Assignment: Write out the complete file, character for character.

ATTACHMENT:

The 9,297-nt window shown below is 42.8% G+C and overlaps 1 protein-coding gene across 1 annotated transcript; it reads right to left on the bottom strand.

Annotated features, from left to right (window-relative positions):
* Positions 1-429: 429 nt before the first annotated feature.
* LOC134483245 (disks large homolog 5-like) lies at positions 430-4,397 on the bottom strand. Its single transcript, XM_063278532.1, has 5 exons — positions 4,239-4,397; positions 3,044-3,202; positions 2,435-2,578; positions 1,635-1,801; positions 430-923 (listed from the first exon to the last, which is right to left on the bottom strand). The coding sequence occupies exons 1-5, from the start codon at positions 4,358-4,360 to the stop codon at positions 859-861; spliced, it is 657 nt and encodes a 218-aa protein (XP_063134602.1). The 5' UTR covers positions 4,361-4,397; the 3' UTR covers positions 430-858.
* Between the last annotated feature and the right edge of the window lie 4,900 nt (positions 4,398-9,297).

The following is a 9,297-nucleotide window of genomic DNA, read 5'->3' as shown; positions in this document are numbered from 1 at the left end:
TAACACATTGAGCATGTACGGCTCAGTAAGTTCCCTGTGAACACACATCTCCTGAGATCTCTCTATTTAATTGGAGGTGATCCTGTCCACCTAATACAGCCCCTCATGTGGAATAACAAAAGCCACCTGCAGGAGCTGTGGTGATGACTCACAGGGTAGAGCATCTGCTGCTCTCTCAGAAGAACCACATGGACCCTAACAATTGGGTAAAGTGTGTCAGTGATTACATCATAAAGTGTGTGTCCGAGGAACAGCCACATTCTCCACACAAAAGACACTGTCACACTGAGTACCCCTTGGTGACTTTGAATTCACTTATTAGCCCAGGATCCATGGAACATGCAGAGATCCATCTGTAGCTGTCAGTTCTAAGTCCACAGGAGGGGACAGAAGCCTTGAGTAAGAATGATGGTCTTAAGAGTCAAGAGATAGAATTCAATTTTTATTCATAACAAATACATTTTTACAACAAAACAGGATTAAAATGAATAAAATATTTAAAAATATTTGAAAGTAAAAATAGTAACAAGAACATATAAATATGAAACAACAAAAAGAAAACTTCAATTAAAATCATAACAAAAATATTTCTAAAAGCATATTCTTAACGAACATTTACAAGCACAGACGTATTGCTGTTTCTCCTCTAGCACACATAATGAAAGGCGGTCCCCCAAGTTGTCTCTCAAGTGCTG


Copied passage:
The 9,297-nt window shown below is 42.8% G+C and overlaps 1 protein-coding gene across 1 annotated transcript; it reads right to left on the bottom strand.

Annotated features, from left to right (window-relative positions):
* Positions 1-429: 429 nt before the first annotated feature.
* LOC134483245 (disks large homolog 5-like) lies at positions 430-4,397 on the bottom strand. Its single transcript, XM_063278532.1, has 5 exons — positions 4,239-4,397; positions 3,044-3,202; positions 2,435-2,578; positions 1,635-1,801; positions 430-923 (listed from the first exon to the last, which is right to left on the bottom strand). The coding sequence occupies exons 1-5, from the start codon at positions 4,358-4,360 to the stop codon at positions 859-861; spliced, it is 657 nt and encodes a 218-aa protein (XP_063134602.1). The 5' UTR covers positions 4,361-4,397; the 3' UTR covers positions 430-858.
* Between the last annotated feature and the right edge of the window lie 4,900 nt (positions 4,398-9,297).

The following is a 9,297-nucleotide window of genomic DNA, read 5'->3' as shown; positions in this document are numbered from 1 at the left end:
TAACACATTGAGCATGTACGGCTCAGTAAGTTCCCTGTGAACACACATCTCCTGAGATCTCTCTATTTAATTGGAGGTGATCCTGTCCACCTAATACAGCCCCTCATGTGGAATAACAAAAGCCACCTGCAGGAGCTGTGGTGATGACTCACAGGGTAGAGCATCTGCTGCTCTCTCAGAAGAACCACATGGACCCTAACAATTGGGTAAAGTGTGTCAGTGATTACATCATAAAGTGTGTGTCCGAGGAACAGCCACATTCTCCACACAAAAGACACTGTCACACTGAGTACCCCTTGGTGACTTTGAATTCACTTATTAGCCCAGGATCCATGGAACATGCAGAGATCCATCTGTAGCTGTCAGTTCTAAGTCCACAGGAGGGGACAGAAGCCTTGAGTAAGAATGATGGTCTTAAGAGTCAAGAGATAGAATTCAATTTTTATTCATAACAAATACATTTTTACAACAAAACAGGATTAAAATGAATAAAATATTTAAAAATATTTGAAAGTAAAAATAGTAACAAGAACATATAAATATGAAACAACAAAAAGAAAACTTCAATTAAAATCATAACAAAAATATTTCTAAAAGCATATTCTTAACGAACATTTACAAGCACAGACGTATTGCTGTTTCTCCTCTAGCACACATAATGAAAGGCGGTCCCCCAAGTTGTCTCTCAAGTGCTG